By Jayjit Sarkar

Given a choice between the predictable and the prohibited, what would you go for? How far would you go to gratify your greed for the forbidden? Have you ever considered exhibiting your deepest desires in open uninhibitedly? Have you ever thought that what you are apprehending to be (ontologically) tabooed might just be a mere social construction or perhaps might have been the most normal thing to do in some other time and/or in some other place? What if, it is a desire for human flesh? Blasphemous! Isn’t it?

In Lijo Jose Pellissery’s film Jallikattu (2019), a group of villagers in Kerala form a herd to capture and kill a buffalo which managed to escape from the butcher shop. The hunt in medias res turns into havoc as in their lust for the pursuit of an animal, they themselves transform into one. In one such moment, a villager asks another in hushed tone:

“Do you know which is the tastiest meat in the world?”

“What is it?”

“Human flesh”

The yearning for the buffalo meat, in that moment of orgy (from the Ancient Greek orgia meaning ‘secret rites’ for Bacchus), transcends into a yearning for the human flesh. This letting loose of the Dionysian impulse finally culminates into the formation of an esoteric geometrical shape resembling a pyramid. As both the beast and the butcher are sacrificed and buried underneath this human pyramid, the filmmaker juxtaposes and conflates the idea of the animal and the human, the prey and the predator, the society and the herd. In the film, meat is a metaphor of greed and gluttony, and also the latent anarchy which lurks beneath and haunts any so-called civilized society. 


The word ‘cannibal’, in popular discourse, is attributed to Christopher Columbus in the mid-16th century. The origin is completely anecdotal. It comes from the Spanish Caribes meaning “Caribbean people” who were usually thought of to be man-eaters. The word, therefore, since its inception was meant to create a distance between the self and the other, the civilized and the barbarian, the European and the non-European. Not only were the cannibals considered as ‘others’, the ‘others’ were also believed to be cannibals.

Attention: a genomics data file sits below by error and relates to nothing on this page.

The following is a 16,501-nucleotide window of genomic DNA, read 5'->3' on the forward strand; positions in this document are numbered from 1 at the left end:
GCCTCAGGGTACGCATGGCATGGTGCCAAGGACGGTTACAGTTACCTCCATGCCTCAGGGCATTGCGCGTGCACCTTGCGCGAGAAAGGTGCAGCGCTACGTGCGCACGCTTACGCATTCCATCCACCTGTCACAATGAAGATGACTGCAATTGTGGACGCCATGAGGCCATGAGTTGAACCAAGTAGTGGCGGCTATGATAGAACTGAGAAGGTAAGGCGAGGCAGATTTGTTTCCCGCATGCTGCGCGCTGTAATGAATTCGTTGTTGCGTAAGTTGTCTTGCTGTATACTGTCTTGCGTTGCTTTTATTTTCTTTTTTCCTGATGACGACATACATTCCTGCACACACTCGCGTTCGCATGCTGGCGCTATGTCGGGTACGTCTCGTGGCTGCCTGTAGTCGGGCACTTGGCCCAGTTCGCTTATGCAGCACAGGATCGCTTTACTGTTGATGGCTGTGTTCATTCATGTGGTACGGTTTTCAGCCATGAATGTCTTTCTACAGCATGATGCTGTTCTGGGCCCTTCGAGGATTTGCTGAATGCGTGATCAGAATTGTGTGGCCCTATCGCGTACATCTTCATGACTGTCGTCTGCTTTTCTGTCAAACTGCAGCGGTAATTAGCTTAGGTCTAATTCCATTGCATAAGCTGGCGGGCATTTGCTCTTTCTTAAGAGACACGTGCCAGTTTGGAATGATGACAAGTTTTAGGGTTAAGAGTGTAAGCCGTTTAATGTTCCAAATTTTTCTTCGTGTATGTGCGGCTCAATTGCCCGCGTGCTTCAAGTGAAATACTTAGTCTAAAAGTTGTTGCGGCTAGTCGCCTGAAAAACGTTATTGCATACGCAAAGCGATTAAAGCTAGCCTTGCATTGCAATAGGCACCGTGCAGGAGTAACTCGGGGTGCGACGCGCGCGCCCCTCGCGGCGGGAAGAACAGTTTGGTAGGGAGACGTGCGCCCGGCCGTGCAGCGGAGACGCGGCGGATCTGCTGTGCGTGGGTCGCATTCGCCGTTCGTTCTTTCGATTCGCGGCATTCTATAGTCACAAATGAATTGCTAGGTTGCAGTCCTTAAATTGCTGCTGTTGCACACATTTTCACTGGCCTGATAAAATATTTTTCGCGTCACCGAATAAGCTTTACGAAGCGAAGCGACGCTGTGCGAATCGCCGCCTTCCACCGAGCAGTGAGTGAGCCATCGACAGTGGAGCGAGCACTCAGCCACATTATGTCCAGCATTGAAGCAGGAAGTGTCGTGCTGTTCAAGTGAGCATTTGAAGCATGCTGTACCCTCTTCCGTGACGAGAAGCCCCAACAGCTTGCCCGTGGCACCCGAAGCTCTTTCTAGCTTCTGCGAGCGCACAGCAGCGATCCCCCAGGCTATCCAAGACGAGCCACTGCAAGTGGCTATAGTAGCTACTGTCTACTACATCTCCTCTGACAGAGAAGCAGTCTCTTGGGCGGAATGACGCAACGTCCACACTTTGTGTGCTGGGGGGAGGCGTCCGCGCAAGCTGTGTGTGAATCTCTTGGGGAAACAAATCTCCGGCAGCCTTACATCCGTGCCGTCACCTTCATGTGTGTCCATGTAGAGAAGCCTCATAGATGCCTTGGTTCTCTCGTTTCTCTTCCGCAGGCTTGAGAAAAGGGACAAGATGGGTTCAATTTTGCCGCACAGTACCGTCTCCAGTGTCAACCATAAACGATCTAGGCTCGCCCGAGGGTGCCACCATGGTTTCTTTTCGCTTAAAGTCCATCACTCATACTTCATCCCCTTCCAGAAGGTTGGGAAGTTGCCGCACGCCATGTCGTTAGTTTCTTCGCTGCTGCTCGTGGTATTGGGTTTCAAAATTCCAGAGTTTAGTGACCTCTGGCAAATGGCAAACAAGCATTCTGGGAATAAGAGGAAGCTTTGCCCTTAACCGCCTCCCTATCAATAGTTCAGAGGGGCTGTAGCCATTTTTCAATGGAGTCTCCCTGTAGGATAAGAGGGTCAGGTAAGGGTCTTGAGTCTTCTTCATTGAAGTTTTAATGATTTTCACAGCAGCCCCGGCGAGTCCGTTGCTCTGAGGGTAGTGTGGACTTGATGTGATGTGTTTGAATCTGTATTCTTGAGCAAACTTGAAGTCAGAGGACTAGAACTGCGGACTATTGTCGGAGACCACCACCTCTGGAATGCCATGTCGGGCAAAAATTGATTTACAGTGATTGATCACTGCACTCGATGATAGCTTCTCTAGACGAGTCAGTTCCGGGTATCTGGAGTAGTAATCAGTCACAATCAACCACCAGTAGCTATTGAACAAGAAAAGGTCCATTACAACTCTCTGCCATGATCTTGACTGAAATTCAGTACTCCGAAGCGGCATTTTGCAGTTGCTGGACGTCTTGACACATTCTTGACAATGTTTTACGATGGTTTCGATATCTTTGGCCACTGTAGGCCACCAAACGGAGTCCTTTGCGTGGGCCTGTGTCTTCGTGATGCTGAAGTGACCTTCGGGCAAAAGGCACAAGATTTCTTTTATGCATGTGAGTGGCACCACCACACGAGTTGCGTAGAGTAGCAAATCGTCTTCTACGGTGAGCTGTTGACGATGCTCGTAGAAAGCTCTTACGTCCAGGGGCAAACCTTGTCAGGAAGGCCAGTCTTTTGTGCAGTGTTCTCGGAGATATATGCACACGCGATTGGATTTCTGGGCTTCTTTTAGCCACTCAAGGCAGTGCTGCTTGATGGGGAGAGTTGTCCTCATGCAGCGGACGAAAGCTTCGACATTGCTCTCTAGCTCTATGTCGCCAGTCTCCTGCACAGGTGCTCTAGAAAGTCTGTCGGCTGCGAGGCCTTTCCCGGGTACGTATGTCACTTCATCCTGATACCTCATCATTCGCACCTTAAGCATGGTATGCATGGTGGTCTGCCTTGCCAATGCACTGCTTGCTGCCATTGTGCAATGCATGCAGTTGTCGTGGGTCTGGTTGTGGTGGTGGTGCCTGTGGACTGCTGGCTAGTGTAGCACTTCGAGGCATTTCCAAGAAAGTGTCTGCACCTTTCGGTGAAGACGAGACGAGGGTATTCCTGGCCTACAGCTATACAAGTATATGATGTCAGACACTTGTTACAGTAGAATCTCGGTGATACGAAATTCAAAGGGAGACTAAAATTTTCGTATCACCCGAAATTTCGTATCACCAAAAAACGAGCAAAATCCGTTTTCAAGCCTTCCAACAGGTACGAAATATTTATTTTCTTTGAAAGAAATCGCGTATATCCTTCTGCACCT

It created a lot of stir in mid-18th century Britain when Jonathan Swift made a not-so modest proposal of children to be sold as meat to the English gentry as a possible remedy for Irish poverty in his quite (in)famous Juvenilian satire:

“I shall now therefore humbly propose my own thoughts, which I hope will not be liable to the least objection.

I have been assured by a very knowing American of my acquaintance in London, that a young healthy child well nursed is at a year old a most delicious, nourishing, and wholesome food, whether stewed, roasted, baked, or boiled; and I make no doubt that it will equally serve in a fricassee or a ragout.”

The fleeting reference in Jallikattu is very similar to another film which uses the phenomenon of cannibalism quite explicitly in its portrayal of metaphysical love. In Bhaskar Hazarika’s Aamis (2019), we find Nirmali, a middle-aged pediatrician, and a much younger Sumon, a PhD student working on the meat eating traditions in the North East and a bona fide member of the ‘Meat Club’, indulge in a collective quest for the forbidden. Although in love, they refrain from even the simple act of touching each other and consider anything physical to be a taboo. The boy in his effort to quench Nirmali’s appetite for meat, cooks every time with a piece of flesh cut out from his own body, and each time Nirmali devours the meat, she feels elated. The forbidden meat produces a kind of ecstasy, as we see in the film, running through her body. It is only after a mishap that they both are caught. This sudden discovery of the presence of a cannibal (a female Hannibal Lecter!) amidst the busy and mundane city life shakes everyone up from their complacency. A chill runs down the spine/streets of Guwahati. Finally, it is in the very last scene that we find the two lovers almost unflinchingly holding each other’s finger in front of a curious crowd.

The quest for meat and, in this case the human flesh, thus, becomes a manifestation (or what Sigmund Freud would call ‘sublimation’) of hidden desires: of love which is beyond any kind of societal definition, of a relationship where the self sacrifices itself part by part to the other without expecting anything in return, of a feeling which cannot be articulated through language. As opposed to Jallikattu, in Aamis meat is a symbol of selflessness and altruism. Whereas in Jallikattu, meat is a metaphor of hostility and aggression; in Aamis it is a metaphor of hospitality and tenderness.

(Lijo Jose Pellissery’s Jallikattu was premiered at TIFF last year and is currently streaming on Amazon Prime. Bhaskar Hazarika’s Aamis premiered at MAMI last year and is available on Movie Saints.)